The trachea or ‘windpipe’ is a bony tube which runs from the larynx down to the lungs. It is situated in the front of the neck and ends at a point behind the breastbone (sternum).

A good way of thinking about this is to imagine the trachea as an upside down ‘tree trunk’which branches off to the left and right lungs. These are known as the ‘left bronchi’ and ‘right bronchi’ respectively.

The trachea is comprised of ‘C’ shaped rings of cartilage plus tissues and muscles which enable it to remain open when the neck is moved in a range of directions. They also enable it to contract so that food and liquid can pass down through the oesophagus.

The inner lining of the trachea contains cells, some of which secrete a sticky substance and others which have tiny hair-like fringes. The sticky substance traps foreign bodies and the fringes pulsate in order to keep the airways and lungs free from mucous.

Air is breathed in through the nose, via the larynx and the trachea. It continues down this until it reaches the two bronchi and enters the lungs.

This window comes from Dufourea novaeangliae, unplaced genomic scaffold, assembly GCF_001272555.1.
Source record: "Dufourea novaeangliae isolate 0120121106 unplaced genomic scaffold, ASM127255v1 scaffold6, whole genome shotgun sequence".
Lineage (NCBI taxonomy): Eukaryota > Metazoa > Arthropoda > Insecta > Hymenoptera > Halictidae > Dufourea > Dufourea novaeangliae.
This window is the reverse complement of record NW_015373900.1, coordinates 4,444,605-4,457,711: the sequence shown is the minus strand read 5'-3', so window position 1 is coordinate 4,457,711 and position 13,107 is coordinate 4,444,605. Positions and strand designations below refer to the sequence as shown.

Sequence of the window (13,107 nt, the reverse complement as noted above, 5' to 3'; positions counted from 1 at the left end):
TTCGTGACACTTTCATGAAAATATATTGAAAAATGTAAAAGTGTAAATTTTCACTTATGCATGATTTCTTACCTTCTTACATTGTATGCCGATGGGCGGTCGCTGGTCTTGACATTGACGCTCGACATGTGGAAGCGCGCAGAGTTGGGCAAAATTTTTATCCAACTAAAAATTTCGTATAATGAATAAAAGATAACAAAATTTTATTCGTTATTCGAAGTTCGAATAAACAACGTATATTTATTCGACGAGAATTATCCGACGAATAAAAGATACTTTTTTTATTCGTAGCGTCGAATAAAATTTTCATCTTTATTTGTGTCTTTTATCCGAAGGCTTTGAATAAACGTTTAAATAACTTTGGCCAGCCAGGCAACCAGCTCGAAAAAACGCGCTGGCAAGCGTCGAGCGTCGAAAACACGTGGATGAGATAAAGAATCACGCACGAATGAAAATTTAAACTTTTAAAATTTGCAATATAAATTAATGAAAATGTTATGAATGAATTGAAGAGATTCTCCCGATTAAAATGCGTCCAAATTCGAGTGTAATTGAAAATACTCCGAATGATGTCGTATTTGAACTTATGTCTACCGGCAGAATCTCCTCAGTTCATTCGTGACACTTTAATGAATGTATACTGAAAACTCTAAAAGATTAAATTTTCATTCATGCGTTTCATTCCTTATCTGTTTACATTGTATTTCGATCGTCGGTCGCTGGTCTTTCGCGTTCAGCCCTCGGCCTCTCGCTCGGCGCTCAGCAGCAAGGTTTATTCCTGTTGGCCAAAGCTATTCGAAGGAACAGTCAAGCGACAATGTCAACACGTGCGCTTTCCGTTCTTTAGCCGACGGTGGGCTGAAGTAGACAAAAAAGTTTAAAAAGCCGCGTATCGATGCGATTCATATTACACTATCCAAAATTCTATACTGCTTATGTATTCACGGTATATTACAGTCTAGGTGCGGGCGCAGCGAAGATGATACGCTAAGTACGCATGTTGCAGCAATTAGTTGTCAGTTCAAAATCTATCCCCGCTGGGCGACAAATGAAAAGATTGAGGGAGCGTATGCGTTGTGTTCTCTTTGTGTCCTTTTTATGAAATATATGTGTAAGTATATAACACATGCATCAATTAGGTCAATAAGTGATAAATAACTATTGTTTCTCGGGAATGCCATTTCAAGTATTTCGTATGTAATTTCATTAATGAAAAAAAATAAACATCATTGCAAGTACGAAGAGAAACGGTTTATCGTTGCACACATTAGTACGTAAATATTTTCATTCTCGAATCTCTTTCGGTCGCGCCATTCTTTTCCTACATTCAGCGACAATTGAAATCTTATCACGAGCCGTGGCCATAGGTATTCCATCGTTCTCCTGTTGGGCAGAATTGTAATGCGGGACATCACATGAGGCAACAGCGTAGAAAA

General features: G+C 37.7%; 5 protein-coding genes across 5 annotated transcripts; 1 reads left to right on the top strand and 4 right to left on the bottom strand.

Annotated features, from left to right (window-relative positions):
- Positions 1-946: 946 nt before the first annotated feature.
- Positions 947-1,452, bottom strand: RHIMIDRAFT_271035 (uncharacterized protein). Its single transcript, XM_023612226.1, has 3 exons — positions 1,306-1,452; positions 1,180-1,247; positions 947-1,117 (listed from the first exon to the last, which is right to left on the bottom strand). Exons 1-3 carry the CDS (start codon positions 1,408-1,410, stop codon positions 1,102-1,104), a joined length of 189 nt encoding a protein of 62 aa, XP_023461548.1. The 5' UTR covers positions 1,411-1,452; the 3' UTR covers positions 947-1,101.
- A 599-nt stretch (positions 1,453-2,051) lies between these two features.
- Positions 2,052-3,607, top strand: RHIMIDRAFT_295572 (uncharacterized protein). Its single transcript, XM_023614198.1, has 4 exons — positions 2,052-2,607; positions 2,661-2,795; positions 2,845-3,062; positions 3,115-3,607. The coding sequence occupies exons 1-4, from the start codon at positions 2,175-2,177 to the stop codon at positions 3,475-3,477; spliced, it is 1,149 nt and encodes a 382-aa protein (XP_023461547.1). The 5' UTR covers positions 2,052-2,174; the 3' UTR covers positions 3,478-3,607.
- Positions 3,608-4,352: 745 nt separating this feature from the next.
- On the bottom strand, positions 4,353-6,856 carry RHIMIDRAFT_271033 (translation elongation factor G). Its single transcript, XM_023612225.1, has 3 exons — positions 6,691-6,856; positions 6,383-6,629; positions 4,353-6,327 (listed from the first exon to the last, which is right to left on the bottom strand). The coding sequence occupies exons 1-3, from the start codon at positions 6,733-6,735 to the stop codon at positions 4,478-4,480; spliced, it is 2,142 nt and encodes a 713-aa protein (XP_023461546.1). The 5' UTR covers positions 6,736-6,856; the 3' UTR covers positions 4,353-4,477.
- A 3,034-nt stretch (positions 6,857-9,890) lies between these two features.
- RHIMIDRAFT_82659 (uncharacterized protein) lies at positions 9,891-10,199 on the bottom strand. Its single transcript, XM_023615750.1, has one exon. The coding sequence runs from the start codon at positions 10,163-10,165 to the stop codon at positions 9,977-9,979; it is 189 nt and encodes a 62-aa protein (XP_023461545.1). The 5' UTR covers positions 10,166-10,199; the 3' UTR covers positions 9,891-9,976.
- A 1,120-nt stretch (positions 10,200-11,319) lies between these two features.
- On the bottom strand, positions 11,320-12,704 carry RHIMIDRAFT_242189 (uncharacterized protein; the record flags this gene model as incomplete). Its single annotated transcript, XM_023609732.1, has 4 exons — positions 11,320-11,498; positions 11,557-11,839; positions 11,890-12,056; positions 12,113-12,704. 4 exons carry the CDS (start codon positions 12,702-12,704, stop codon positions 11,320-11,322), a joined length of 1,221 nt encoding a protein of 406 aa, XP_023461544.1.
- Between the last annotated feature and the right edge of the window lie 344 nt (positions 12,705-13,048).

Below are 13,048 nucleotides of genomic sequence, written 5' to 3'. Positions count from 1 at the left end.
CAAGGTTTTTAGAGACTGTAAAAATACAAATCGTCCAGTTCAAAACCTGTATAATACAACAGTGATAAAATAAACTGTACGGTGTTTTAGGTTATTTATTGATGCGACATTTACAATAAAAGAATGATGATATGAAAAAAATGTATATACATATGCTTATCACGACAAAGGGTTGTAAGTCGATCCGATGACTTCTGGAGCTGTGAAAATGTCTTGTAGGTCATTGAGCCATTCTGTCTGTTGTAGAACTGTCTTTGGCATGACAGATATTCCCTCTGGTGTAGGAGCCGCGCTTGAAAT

The trachea is a vital part of our respiration system.

What can go wrong in the trachea?

The most common illness is tracheitis. This is more common in children than adults and is usually caused by the presence of bacteria within the trachea. This leads to inflammation (sore throat), fever, pain and discomfort.

It is usually treated with antibiotics although serious cases will require hospital treatment and intubation (insertion of a tube to help with breathing).

Other conditions include:

  • Upper respiratory infection
  • Tracheal stenosis (narrowing of the trachea)
  • Tracheomalacia (a weakening of the cartilage in the trachea)

Most conditions of the trachea result in a sore throat and other associated symptoms.

© Medic8® | All Rights Reserved